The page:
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Mag Drills for a Fab Shop


Cast Iron
Jul 25, 2013
atlanta, ga
There are “mag-drills” and there are “magnetic drill-presses”. Personally, I think any well-equipped fab shop should have one of each. I have a Hougen HMD904. It’s not painfully heavy, but it maxes out with a 2” annular cutter and is really designed only to make a hole in the material it’s stuck to. I bought the kit when I got mine, it came with five cutters, a Jacob’s chuck and carrying box. Mounting the chuck isn’t easy, you really need stub/screw machine drills and with that machines fixed speed, it really doesn’t turn fast enough. If you need a hole between 9/16”-2” in 1/4” or better plate, the Hougen is the best tool I have. I’ve never attempted to use it for tapping.

Sometimes you need to tap a hole, or need a hole bigger than 2”. That’s when the Milwaukee comes out. It’s BIG! It’s HEAVY! As has been mentioned it’s not AS stiff as it’s weight may suggest, but does the job with sharp tooling… dull drills and taps, not so much. I bought mine used, so I took what was available, but if the motor ever wears out I plan to replace it with the Morse taper version as I have MT2 tooling in assorted flavors. Mine has the swivel-base, having used both swivel and fixed bases, the swivel base is the way to go. Milwaukee also has their line of “Steel Hawg” annular cutters up to 6”. I have a 3/4” Steel Hawg arbor as well as an MT2 one for my drill press. The 3/4” arbor adds A LOT of length to an already less-than-rigid setup.

The other thing the Milwaukee can do that smaller mag-drills cannot is be used as a field drill-press… to an extent. At very least they can drill something above the bottom surface of the magnet… it’s neither ideal nor a true substitute for a drill press, but I have definitely used my Milwaukee to drill holes in material either too thin or non-ferrous stuff in the field. I’ve also sandwiched a sheet of 3/16” aluminum between the drill and heavy plate to drill holes my drill press didn’t have the throat for. My back hurts just thinking about lugging that Milwaukee ANYWHERE, but it will always have a place in my shop.

I just did a quick google search and was surprised to learn that Milwaukee apparently hasn’t gotten the message about gouging their customers under the guise of inflation. They’re still available online for the same $1250-1500 that they’ve cost as long as I’ve known of them. Meanwhile, I think I paid $800 for the Hougen kit, delivered to my front door in 2011… the same drill is now selling for nearly the cost of the Milwaukee.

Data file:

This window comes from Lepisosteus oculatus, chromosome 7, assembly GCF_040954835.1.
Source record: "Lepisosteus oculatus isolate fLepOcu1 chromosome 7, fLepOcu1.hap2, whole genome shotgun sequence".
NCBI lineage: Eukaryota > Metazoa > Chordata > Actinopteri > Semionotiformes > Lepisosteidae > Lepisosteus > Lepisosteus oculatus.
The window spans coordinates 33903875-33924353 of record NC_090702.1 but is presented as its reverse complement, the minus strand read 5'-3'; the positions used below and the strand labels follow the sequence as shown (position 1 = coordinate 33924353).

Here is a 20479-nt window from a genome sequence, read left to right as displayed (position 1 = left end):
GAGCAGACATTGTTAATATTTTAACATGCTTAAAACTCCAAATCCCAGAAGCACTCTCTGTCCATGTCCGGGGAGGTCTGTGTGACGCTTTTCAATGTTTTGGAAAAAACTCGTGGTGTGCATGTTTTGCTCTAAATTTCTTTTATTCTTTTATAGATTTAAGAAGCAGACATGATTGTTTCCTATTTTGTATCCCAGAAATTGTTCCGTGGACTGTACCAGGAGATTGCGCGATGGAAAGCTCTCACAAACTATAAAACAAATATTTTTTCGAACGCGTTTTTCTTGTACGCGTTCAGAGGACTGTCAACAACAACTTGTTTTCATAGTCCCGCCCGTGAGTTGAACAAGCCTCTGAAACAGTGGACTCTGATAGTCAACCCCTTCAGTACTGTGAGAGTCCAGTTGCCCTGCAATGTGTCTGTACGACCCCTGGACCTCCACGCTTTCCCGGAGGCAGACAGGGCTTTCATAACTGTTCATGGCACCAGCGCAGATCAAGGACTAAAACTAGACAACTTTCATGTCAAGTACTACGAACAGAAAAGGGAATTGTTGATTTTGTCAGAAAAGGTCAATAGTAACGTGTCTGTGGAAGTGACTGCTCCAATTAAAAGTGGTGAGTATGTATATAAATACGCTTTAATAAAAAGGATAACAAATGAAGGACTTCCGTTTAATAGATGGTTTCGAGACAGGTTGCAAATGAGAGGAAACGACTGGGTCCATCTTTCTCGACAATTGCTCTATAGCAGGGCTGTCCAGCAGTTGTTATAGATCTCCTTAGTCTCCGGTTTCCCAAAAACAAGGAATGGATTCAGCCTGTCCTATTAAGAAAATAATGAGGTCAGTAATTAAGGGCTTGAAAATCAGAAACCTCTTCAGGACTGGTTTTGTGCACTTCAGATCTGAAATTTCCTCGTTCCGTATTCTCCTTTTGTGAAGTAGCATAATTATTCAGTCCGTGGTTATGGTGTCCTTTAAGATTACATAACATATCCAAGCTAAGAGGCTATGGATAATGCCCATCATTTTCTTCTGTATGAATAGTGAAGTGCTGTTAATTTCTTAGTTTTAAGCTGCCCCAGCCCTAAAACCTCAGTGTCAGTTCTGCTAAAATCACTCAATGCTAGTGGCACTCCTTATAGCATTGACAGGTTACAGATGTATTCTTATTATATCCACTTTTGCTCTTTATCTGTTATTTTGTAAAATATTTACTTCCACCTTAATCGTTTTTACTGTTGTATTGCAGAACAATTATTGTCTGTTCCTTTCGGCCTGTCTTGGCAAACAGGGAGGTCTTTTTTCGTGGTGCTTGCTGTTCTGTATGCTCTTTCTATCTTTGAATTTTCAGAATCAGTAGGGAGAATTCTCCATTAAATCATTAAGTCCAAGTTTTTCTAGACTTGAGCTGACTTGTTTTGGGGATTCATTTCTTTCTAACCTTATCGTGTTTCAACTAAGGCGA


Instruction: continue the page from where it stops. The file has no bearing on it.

Both mag-drills and magnetic drill-presses are specialized enough to not have a place in everyone’s shop, but it’s been my experience that if you have need of one style or the other, you’ll eventually have want for both.

Be safe



Hot Rolled
Aug 9, 2011
new plymouth id
Have a Milwaukee compact i think they are called that, i have totally wore out but still use it with a chuck for small stuff but its too slopped out to run an annular anymore i have a cs drill i replaced it with. way more complicated but runs a morse 3, reverse, and has tapping ability, came with all the adaptors to run anullars and tap drivers but very complicated electronics and thick paint it will not turn on. I have a hard time laying out a pattern with annular cutters seems like there is enough flex in the centering pins to mess up measurements so i like to run twist drills when possible. And its a lot heavier
When the cs unit gives up i probably will not get another. To complicated. Milwaukee or hougen
Will be my next one. I never had a drill press until a couple of years ago though, always used the Milwaukee. The cs unit i have MAB 525 Portable Magnetic Drills | CS Unitec

BT Fabrication

Nov 3, 2019
for tapping, id personally get a tap arm. basically a massive arm that will tap anything all the way up to 2", downside is the 1"+ is the hydraulic driven compared to air and starts in the 12-20K range.
FlexArm Tapping Arms | Made in USA | Wapakoneta, OH ive seen them and used them, they are the best when coming to tapping a ton of hole, can even do 90 degrees if needed.


Oct 6, 2019
Thanks for all of the advice! We were hard-pressed on choosing between a couple models but in the end came to a decision. Ultimately, we were back and forth on whether to get one of the Fein or Hougan universal presses that have quick change arbors or a semi-suto drill from the same company. Given that we already have 2 Milwaukee's (a large and a small" we did not see much use in buy a 3rd. One of the biggest driving decisions was the time we could free up the fabricator to move on to laying out the next hole or running a 2nd press with a tap in it if there was a semi-auto press. (Much like using a manual vs auto feed horizontal bandsaw. There is no value add in having a tech making $30 an hour to stand at a machine holding a handle while it cuts or drills for 30 minutes.

In the end, we chose a Fein JCM200 Auto Slugger. Hopefully it serves its purpose until we can buy a large CNC for drilling. (I will be posting a question about options in that world soon! Stay tuned!)

Automatic | FEIN Power Tools, Inc.